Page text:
There’s a sense of discovery in the denim market. “New trends have appeared, which have risen expectation among customers,” said Jordi Ballus, creative design director of Textil Santanderina.
Knit-like fabrics and technical textiles, which have been spurred on by the popularity of athletic apparel, are some of the emerging stories Ballus said are gaining traction in the denim space. On the style end, skinny and super skinny jeans remain a steady trend in the women’s market, however, he said there’s a growing acceptance of boyfriend jeans for women, as well as drapey garments with soft lines and fluidity.
“Comfort has turned into a basic aspect for menswear,” Ballus added. As a result, he said there’s more regular stretch fabric in men’s jeans and more skinny silhouettes for men, which is giving way to more power stretch in the market, especially in the young men’s category. He noted, soft washes help keep the garments’ genuine look.
Sporty looks for both genders are also increasing. Special finishes, like coatings and printed denim continue to grow in demand, Ballus reported. “Another important technique is to spray the garments for a technical hand feel,” he added.
Perhaps what the industry lacked during its slowdown in 2014 wasn’t innovation, but patience.
“Denim manufacturers are developing new denim trends constantly,” Ballus said. However, unlike fast fashion, which calls for product that is easy to develop, print and finish, Ballus said the type of quality product the Spanish mill aims for takes time. “The development of new fabrics with all the quality requirements under control needs time, it may even take years,” he said.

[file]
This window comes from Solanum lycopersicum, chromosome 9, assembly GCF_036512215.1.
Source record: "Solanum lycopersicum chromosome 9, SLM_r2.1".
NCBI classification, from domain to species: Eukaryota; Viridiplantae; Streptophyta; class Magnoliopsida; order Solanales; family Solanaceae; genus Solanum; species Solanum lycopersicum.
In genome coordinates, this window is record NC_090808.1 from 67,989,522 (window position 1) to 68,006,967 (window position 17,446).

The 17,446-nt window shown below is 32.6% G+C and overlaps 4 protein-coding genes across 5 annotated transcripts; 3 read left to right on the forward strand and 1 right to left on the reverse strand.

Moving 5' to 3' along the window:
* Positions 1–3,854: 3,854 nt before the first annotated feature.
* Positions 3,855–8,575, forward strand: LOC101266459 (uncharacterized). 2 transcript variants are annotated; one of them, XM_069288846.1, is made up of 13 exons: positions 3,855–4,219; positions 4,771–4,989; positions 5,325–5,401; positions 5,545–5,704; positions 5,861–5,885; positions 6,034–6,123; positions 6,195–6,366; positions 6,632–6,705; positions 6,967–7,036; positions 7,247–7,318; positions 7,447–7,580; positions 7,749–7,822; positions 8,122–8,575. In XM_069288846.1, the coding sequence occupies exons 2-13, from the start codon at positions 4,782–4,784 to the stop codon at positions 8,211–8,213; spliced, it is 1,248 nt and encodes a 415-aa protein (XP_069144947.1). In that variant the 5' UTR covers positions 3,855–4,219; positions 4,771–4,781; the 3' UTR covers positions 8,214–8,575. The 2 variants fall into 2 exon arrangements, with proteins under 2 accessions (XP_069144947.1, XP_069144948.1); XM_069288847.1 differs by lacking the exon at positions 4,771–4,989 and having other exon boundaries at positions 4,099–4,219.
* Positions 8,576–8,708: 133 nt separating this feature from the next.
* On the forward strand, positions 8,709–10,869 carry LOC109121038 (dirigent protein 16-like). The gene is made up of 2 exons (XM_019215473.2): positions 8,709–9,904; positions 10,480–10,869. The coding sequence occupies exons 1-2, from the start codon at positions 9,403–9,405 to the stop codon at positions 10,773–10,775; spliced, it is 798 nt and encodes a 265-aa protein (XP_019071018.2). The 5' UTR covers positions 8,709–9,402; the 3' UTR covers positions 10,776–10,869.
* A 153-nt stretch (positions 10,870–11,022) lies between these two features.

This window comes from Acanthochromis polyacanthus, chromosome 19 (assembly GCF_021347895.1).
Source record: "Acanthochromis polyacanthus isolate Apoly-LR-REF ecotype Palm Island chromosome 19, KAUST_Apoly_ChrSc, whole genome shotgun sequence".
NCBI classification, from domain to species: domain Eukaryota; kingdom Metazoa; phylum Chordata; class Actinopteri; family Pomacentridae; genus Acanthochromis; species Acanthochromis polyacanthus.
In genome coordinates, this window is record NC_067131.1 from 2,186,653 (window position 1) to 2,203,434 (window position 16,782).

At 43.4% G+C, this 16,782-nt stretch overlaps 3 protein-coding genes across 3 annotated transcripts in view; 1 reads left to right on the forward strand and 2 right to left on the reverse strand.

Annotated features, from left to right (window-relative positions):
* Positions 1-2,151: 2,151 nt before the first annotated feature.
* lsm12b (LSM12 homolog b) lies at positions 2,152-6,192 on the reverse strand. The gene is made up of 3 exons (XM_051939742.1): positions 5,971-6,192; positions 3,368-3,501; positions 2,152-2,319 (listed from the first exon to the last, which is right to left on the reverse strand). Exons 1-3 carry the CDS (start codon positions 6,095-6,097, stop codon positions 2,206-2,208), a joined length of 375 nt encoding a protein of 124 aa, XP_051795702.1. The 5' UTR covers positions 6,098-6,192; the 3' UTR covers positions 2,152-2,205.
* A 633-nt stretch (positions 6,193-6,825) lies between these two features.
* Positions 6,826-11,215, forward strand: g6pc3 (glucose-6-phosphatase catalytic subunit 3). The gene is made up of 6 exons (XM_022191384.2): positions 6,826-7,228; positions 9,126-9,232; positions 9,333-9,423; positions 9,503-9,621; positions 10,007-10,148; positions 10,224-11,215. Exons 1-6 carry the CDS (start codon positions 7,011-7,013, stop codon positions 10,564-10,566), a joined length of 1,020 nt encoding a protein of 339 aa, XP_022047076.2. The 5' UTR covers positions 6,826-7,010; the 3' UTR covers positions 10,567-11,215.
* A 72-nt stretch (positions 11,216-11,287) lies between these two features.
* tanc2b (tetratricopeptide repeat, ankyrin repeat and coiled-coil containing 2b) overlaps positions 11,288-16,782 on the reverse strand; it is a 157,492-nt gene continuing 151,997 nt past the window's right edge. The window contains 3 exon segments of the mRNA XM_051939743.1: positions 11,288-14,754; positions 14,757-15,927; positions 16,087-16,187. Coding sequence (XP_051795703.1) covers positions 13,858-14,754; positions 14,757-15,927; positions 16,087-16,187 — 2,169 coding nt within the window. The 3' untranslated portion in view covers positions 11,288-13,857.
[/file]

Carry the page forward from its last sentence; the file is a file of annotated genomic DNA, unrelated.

For Textil Santanderina, consumers’ willingness to accept new trends in denim is an opportunity to reach for better designs, higher quality and brand new product lines that are not yet on the market. “Denim jeans needs to be authentic, genuine and transmit a clear concept that leads to new ideas of development,” Ballus said. He added, “People’s awareness and interest is increasing a lot about how things are made.”
Ballus said the mill is currently working on “surprising blends” of Tencel with other fibers to create new hands and looks. The mill is also looking into finishes, including a new line of applications of indigo, which Ballus expects to make a big impression in the industry.
He added, “I dare to say that denim will never die. It is a full part of our society and lives, and it has the highest capacity I have ever seen in any fabric to reinvent itself through textures, washes and composition.”